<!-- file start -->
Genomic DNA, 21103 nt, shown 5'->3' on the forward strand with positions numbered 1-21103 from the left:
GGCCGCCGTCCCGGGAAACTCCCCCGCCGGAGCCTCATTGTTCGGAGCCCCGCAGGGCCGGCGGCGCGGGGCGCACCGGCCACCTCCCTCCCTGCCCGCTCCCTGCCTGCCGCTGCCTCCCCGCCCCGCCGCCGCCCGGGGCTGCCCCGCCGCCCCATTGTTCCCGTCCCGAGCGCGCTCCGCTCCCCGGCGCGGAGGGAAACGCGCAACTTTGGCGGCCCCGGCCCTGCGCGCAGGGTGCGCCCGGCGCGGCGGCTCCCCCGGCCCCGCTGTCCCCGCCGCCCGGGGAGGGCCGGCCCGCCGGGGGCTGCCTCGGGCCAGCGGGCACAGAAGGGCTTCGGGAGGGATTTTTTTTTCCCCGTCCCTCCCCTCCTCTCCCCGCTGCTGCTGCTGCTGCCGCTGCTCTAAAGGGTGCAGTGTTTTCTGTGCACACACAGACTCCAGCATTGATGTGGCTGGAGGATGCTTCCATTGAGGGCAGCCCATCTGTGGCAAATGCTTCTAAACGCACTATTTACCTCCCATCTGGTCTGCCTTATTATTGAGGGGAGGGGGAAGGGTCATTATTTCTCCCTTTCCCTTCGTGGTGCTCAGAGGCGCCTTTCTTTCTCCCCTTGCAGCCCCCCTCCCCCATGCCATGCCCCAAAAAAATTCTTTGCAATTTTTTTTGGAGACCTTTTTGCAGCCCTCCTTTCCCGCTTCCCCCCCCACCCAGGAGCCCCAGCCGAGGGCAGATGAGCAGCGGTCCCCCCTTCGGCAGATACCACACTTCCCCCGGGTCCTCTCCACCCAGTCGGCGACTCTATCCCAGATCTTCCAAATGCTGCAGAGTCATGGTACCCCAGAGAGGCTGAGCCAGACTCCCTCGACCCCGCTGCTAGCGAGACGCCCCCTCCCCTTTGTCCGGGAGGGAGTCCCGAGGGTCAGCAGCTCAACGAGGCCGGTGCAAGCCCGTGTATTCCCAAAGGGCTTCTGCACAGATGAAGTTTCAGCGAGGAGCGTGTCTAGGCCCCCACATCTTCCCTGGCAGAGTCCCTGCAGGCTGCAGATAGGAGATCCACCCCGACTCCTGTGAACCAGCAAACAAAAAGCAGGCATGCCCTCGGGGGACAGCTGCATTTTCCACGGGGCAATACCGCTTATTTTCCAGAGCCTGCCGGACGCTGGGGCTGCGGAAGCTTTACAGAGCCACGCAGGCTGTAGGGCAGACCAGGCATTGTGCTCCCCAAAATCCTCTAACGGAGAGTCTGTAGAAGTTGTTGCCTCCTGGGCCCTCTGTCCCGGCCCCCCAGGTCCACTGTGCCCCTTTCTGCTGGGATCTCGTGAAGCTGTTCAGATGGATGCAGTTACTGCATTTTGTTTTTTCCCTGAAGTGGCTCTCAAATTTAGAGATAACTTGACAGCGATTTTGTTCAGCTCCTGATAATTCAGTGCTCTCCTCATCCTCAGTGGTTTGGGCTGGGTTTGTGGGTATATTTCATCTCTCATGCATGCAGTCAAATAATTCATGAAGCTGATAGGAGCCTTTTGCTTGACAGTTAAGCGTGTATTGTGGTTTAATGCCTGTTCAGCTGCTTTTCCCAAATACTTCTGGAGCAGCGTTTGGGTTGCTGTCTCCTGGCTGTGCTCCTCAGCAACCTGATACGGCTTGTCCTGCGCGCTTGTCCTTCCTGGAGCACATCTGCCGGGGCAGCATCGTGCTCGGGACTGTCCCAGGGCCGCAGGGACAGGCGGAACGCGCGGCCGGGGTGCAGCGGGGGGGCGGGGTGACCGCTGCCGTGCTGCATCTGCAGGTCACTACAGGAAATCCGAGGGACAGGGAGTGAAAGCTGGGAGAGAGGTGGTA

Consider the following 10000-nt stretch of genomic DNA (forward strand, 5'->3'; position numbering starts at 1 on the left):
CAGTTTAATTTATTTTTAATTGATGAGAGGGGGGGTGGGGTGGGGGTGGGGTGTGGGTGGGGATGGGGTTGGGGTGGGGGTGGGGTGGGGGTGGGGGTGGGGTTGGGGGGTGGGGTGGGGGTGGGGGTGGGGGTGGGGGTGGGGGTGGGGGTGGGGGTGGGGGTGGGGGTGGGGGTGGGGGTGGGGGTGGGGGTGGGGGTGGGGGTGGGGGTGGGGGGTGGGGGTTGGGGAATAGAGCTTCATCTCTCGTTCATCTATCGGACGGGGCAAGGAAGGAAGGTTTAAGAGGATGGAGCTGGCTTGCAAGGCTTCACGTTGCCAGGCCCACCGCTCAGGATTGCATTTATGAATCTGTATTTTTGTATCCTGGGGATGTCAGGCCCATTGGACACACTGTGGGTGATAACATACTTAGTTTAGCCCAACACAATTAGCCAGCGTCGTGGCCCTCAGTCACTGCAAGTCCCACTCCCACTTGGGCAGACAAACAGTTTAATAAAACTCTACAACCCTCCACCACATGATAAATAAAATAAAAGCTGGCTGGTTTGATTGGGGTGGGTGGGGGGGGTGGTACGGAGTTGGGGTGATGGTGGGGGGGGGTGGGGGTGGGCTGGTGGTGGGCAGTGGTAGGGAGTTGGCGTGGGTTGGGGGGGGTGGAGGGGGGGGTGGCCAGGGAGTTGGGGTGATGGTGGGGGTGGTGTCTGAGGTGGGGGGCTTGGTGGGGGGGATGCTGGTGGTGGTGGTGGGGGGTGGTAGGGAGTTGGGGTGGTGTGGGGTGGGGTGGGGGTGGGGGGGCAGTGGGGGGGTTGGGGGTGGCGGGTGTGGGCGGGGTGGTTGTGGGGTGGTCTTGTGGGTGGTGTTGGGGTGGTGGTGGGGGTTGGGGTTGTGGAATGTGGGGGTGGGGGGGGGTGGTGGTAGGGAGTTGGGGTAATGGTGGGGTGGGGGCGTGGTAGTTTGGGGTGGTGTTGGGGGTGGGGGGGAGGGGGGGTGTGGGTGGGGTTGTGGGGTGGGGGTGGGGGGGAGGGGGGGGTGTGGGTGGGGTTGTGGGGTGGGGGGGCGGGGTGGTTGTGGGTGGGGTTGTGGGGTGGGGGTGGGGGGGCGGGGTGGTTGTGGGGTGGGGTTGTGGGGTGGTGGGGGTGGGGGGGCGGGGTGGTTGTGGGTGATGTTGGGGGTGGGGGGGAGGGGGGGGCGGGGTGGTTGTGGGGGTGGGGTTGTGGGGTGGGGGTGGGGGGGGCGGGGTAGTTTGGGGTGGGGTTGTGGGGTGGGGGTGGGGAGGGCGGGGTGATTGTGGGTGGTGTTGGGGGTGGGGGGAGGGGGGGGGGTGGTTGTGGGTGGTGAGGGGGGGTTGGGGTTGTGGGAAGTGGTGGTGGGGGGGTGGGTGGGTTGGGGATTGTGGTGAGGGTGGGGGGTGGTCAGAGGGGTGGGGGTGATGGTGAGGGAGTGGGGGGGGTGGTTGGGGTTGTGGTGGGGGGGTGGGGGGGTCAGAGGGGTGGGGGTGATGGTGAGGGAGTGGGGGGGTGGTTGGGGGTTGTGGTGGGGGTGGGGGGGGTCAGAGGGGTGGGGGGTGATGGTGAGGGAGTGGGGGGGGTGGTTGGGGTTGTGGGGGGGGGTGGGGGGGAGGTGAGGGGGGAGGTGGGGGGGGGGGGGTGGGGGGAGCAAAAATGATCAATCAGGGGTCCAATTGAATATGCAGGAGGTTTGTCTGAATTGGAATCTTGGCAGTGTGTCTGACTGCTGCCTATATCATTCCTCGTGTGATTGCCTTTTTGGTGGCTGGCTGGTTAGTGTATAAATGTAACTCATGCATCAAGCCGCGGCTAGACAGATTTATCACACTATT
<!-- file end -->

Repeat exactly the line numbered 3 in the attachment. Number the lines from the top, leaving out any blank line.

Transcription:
Consider the following 10000-nt stretch of genomic DNA (forward strand, 5'->3'; position numbering starts at 1 on the left):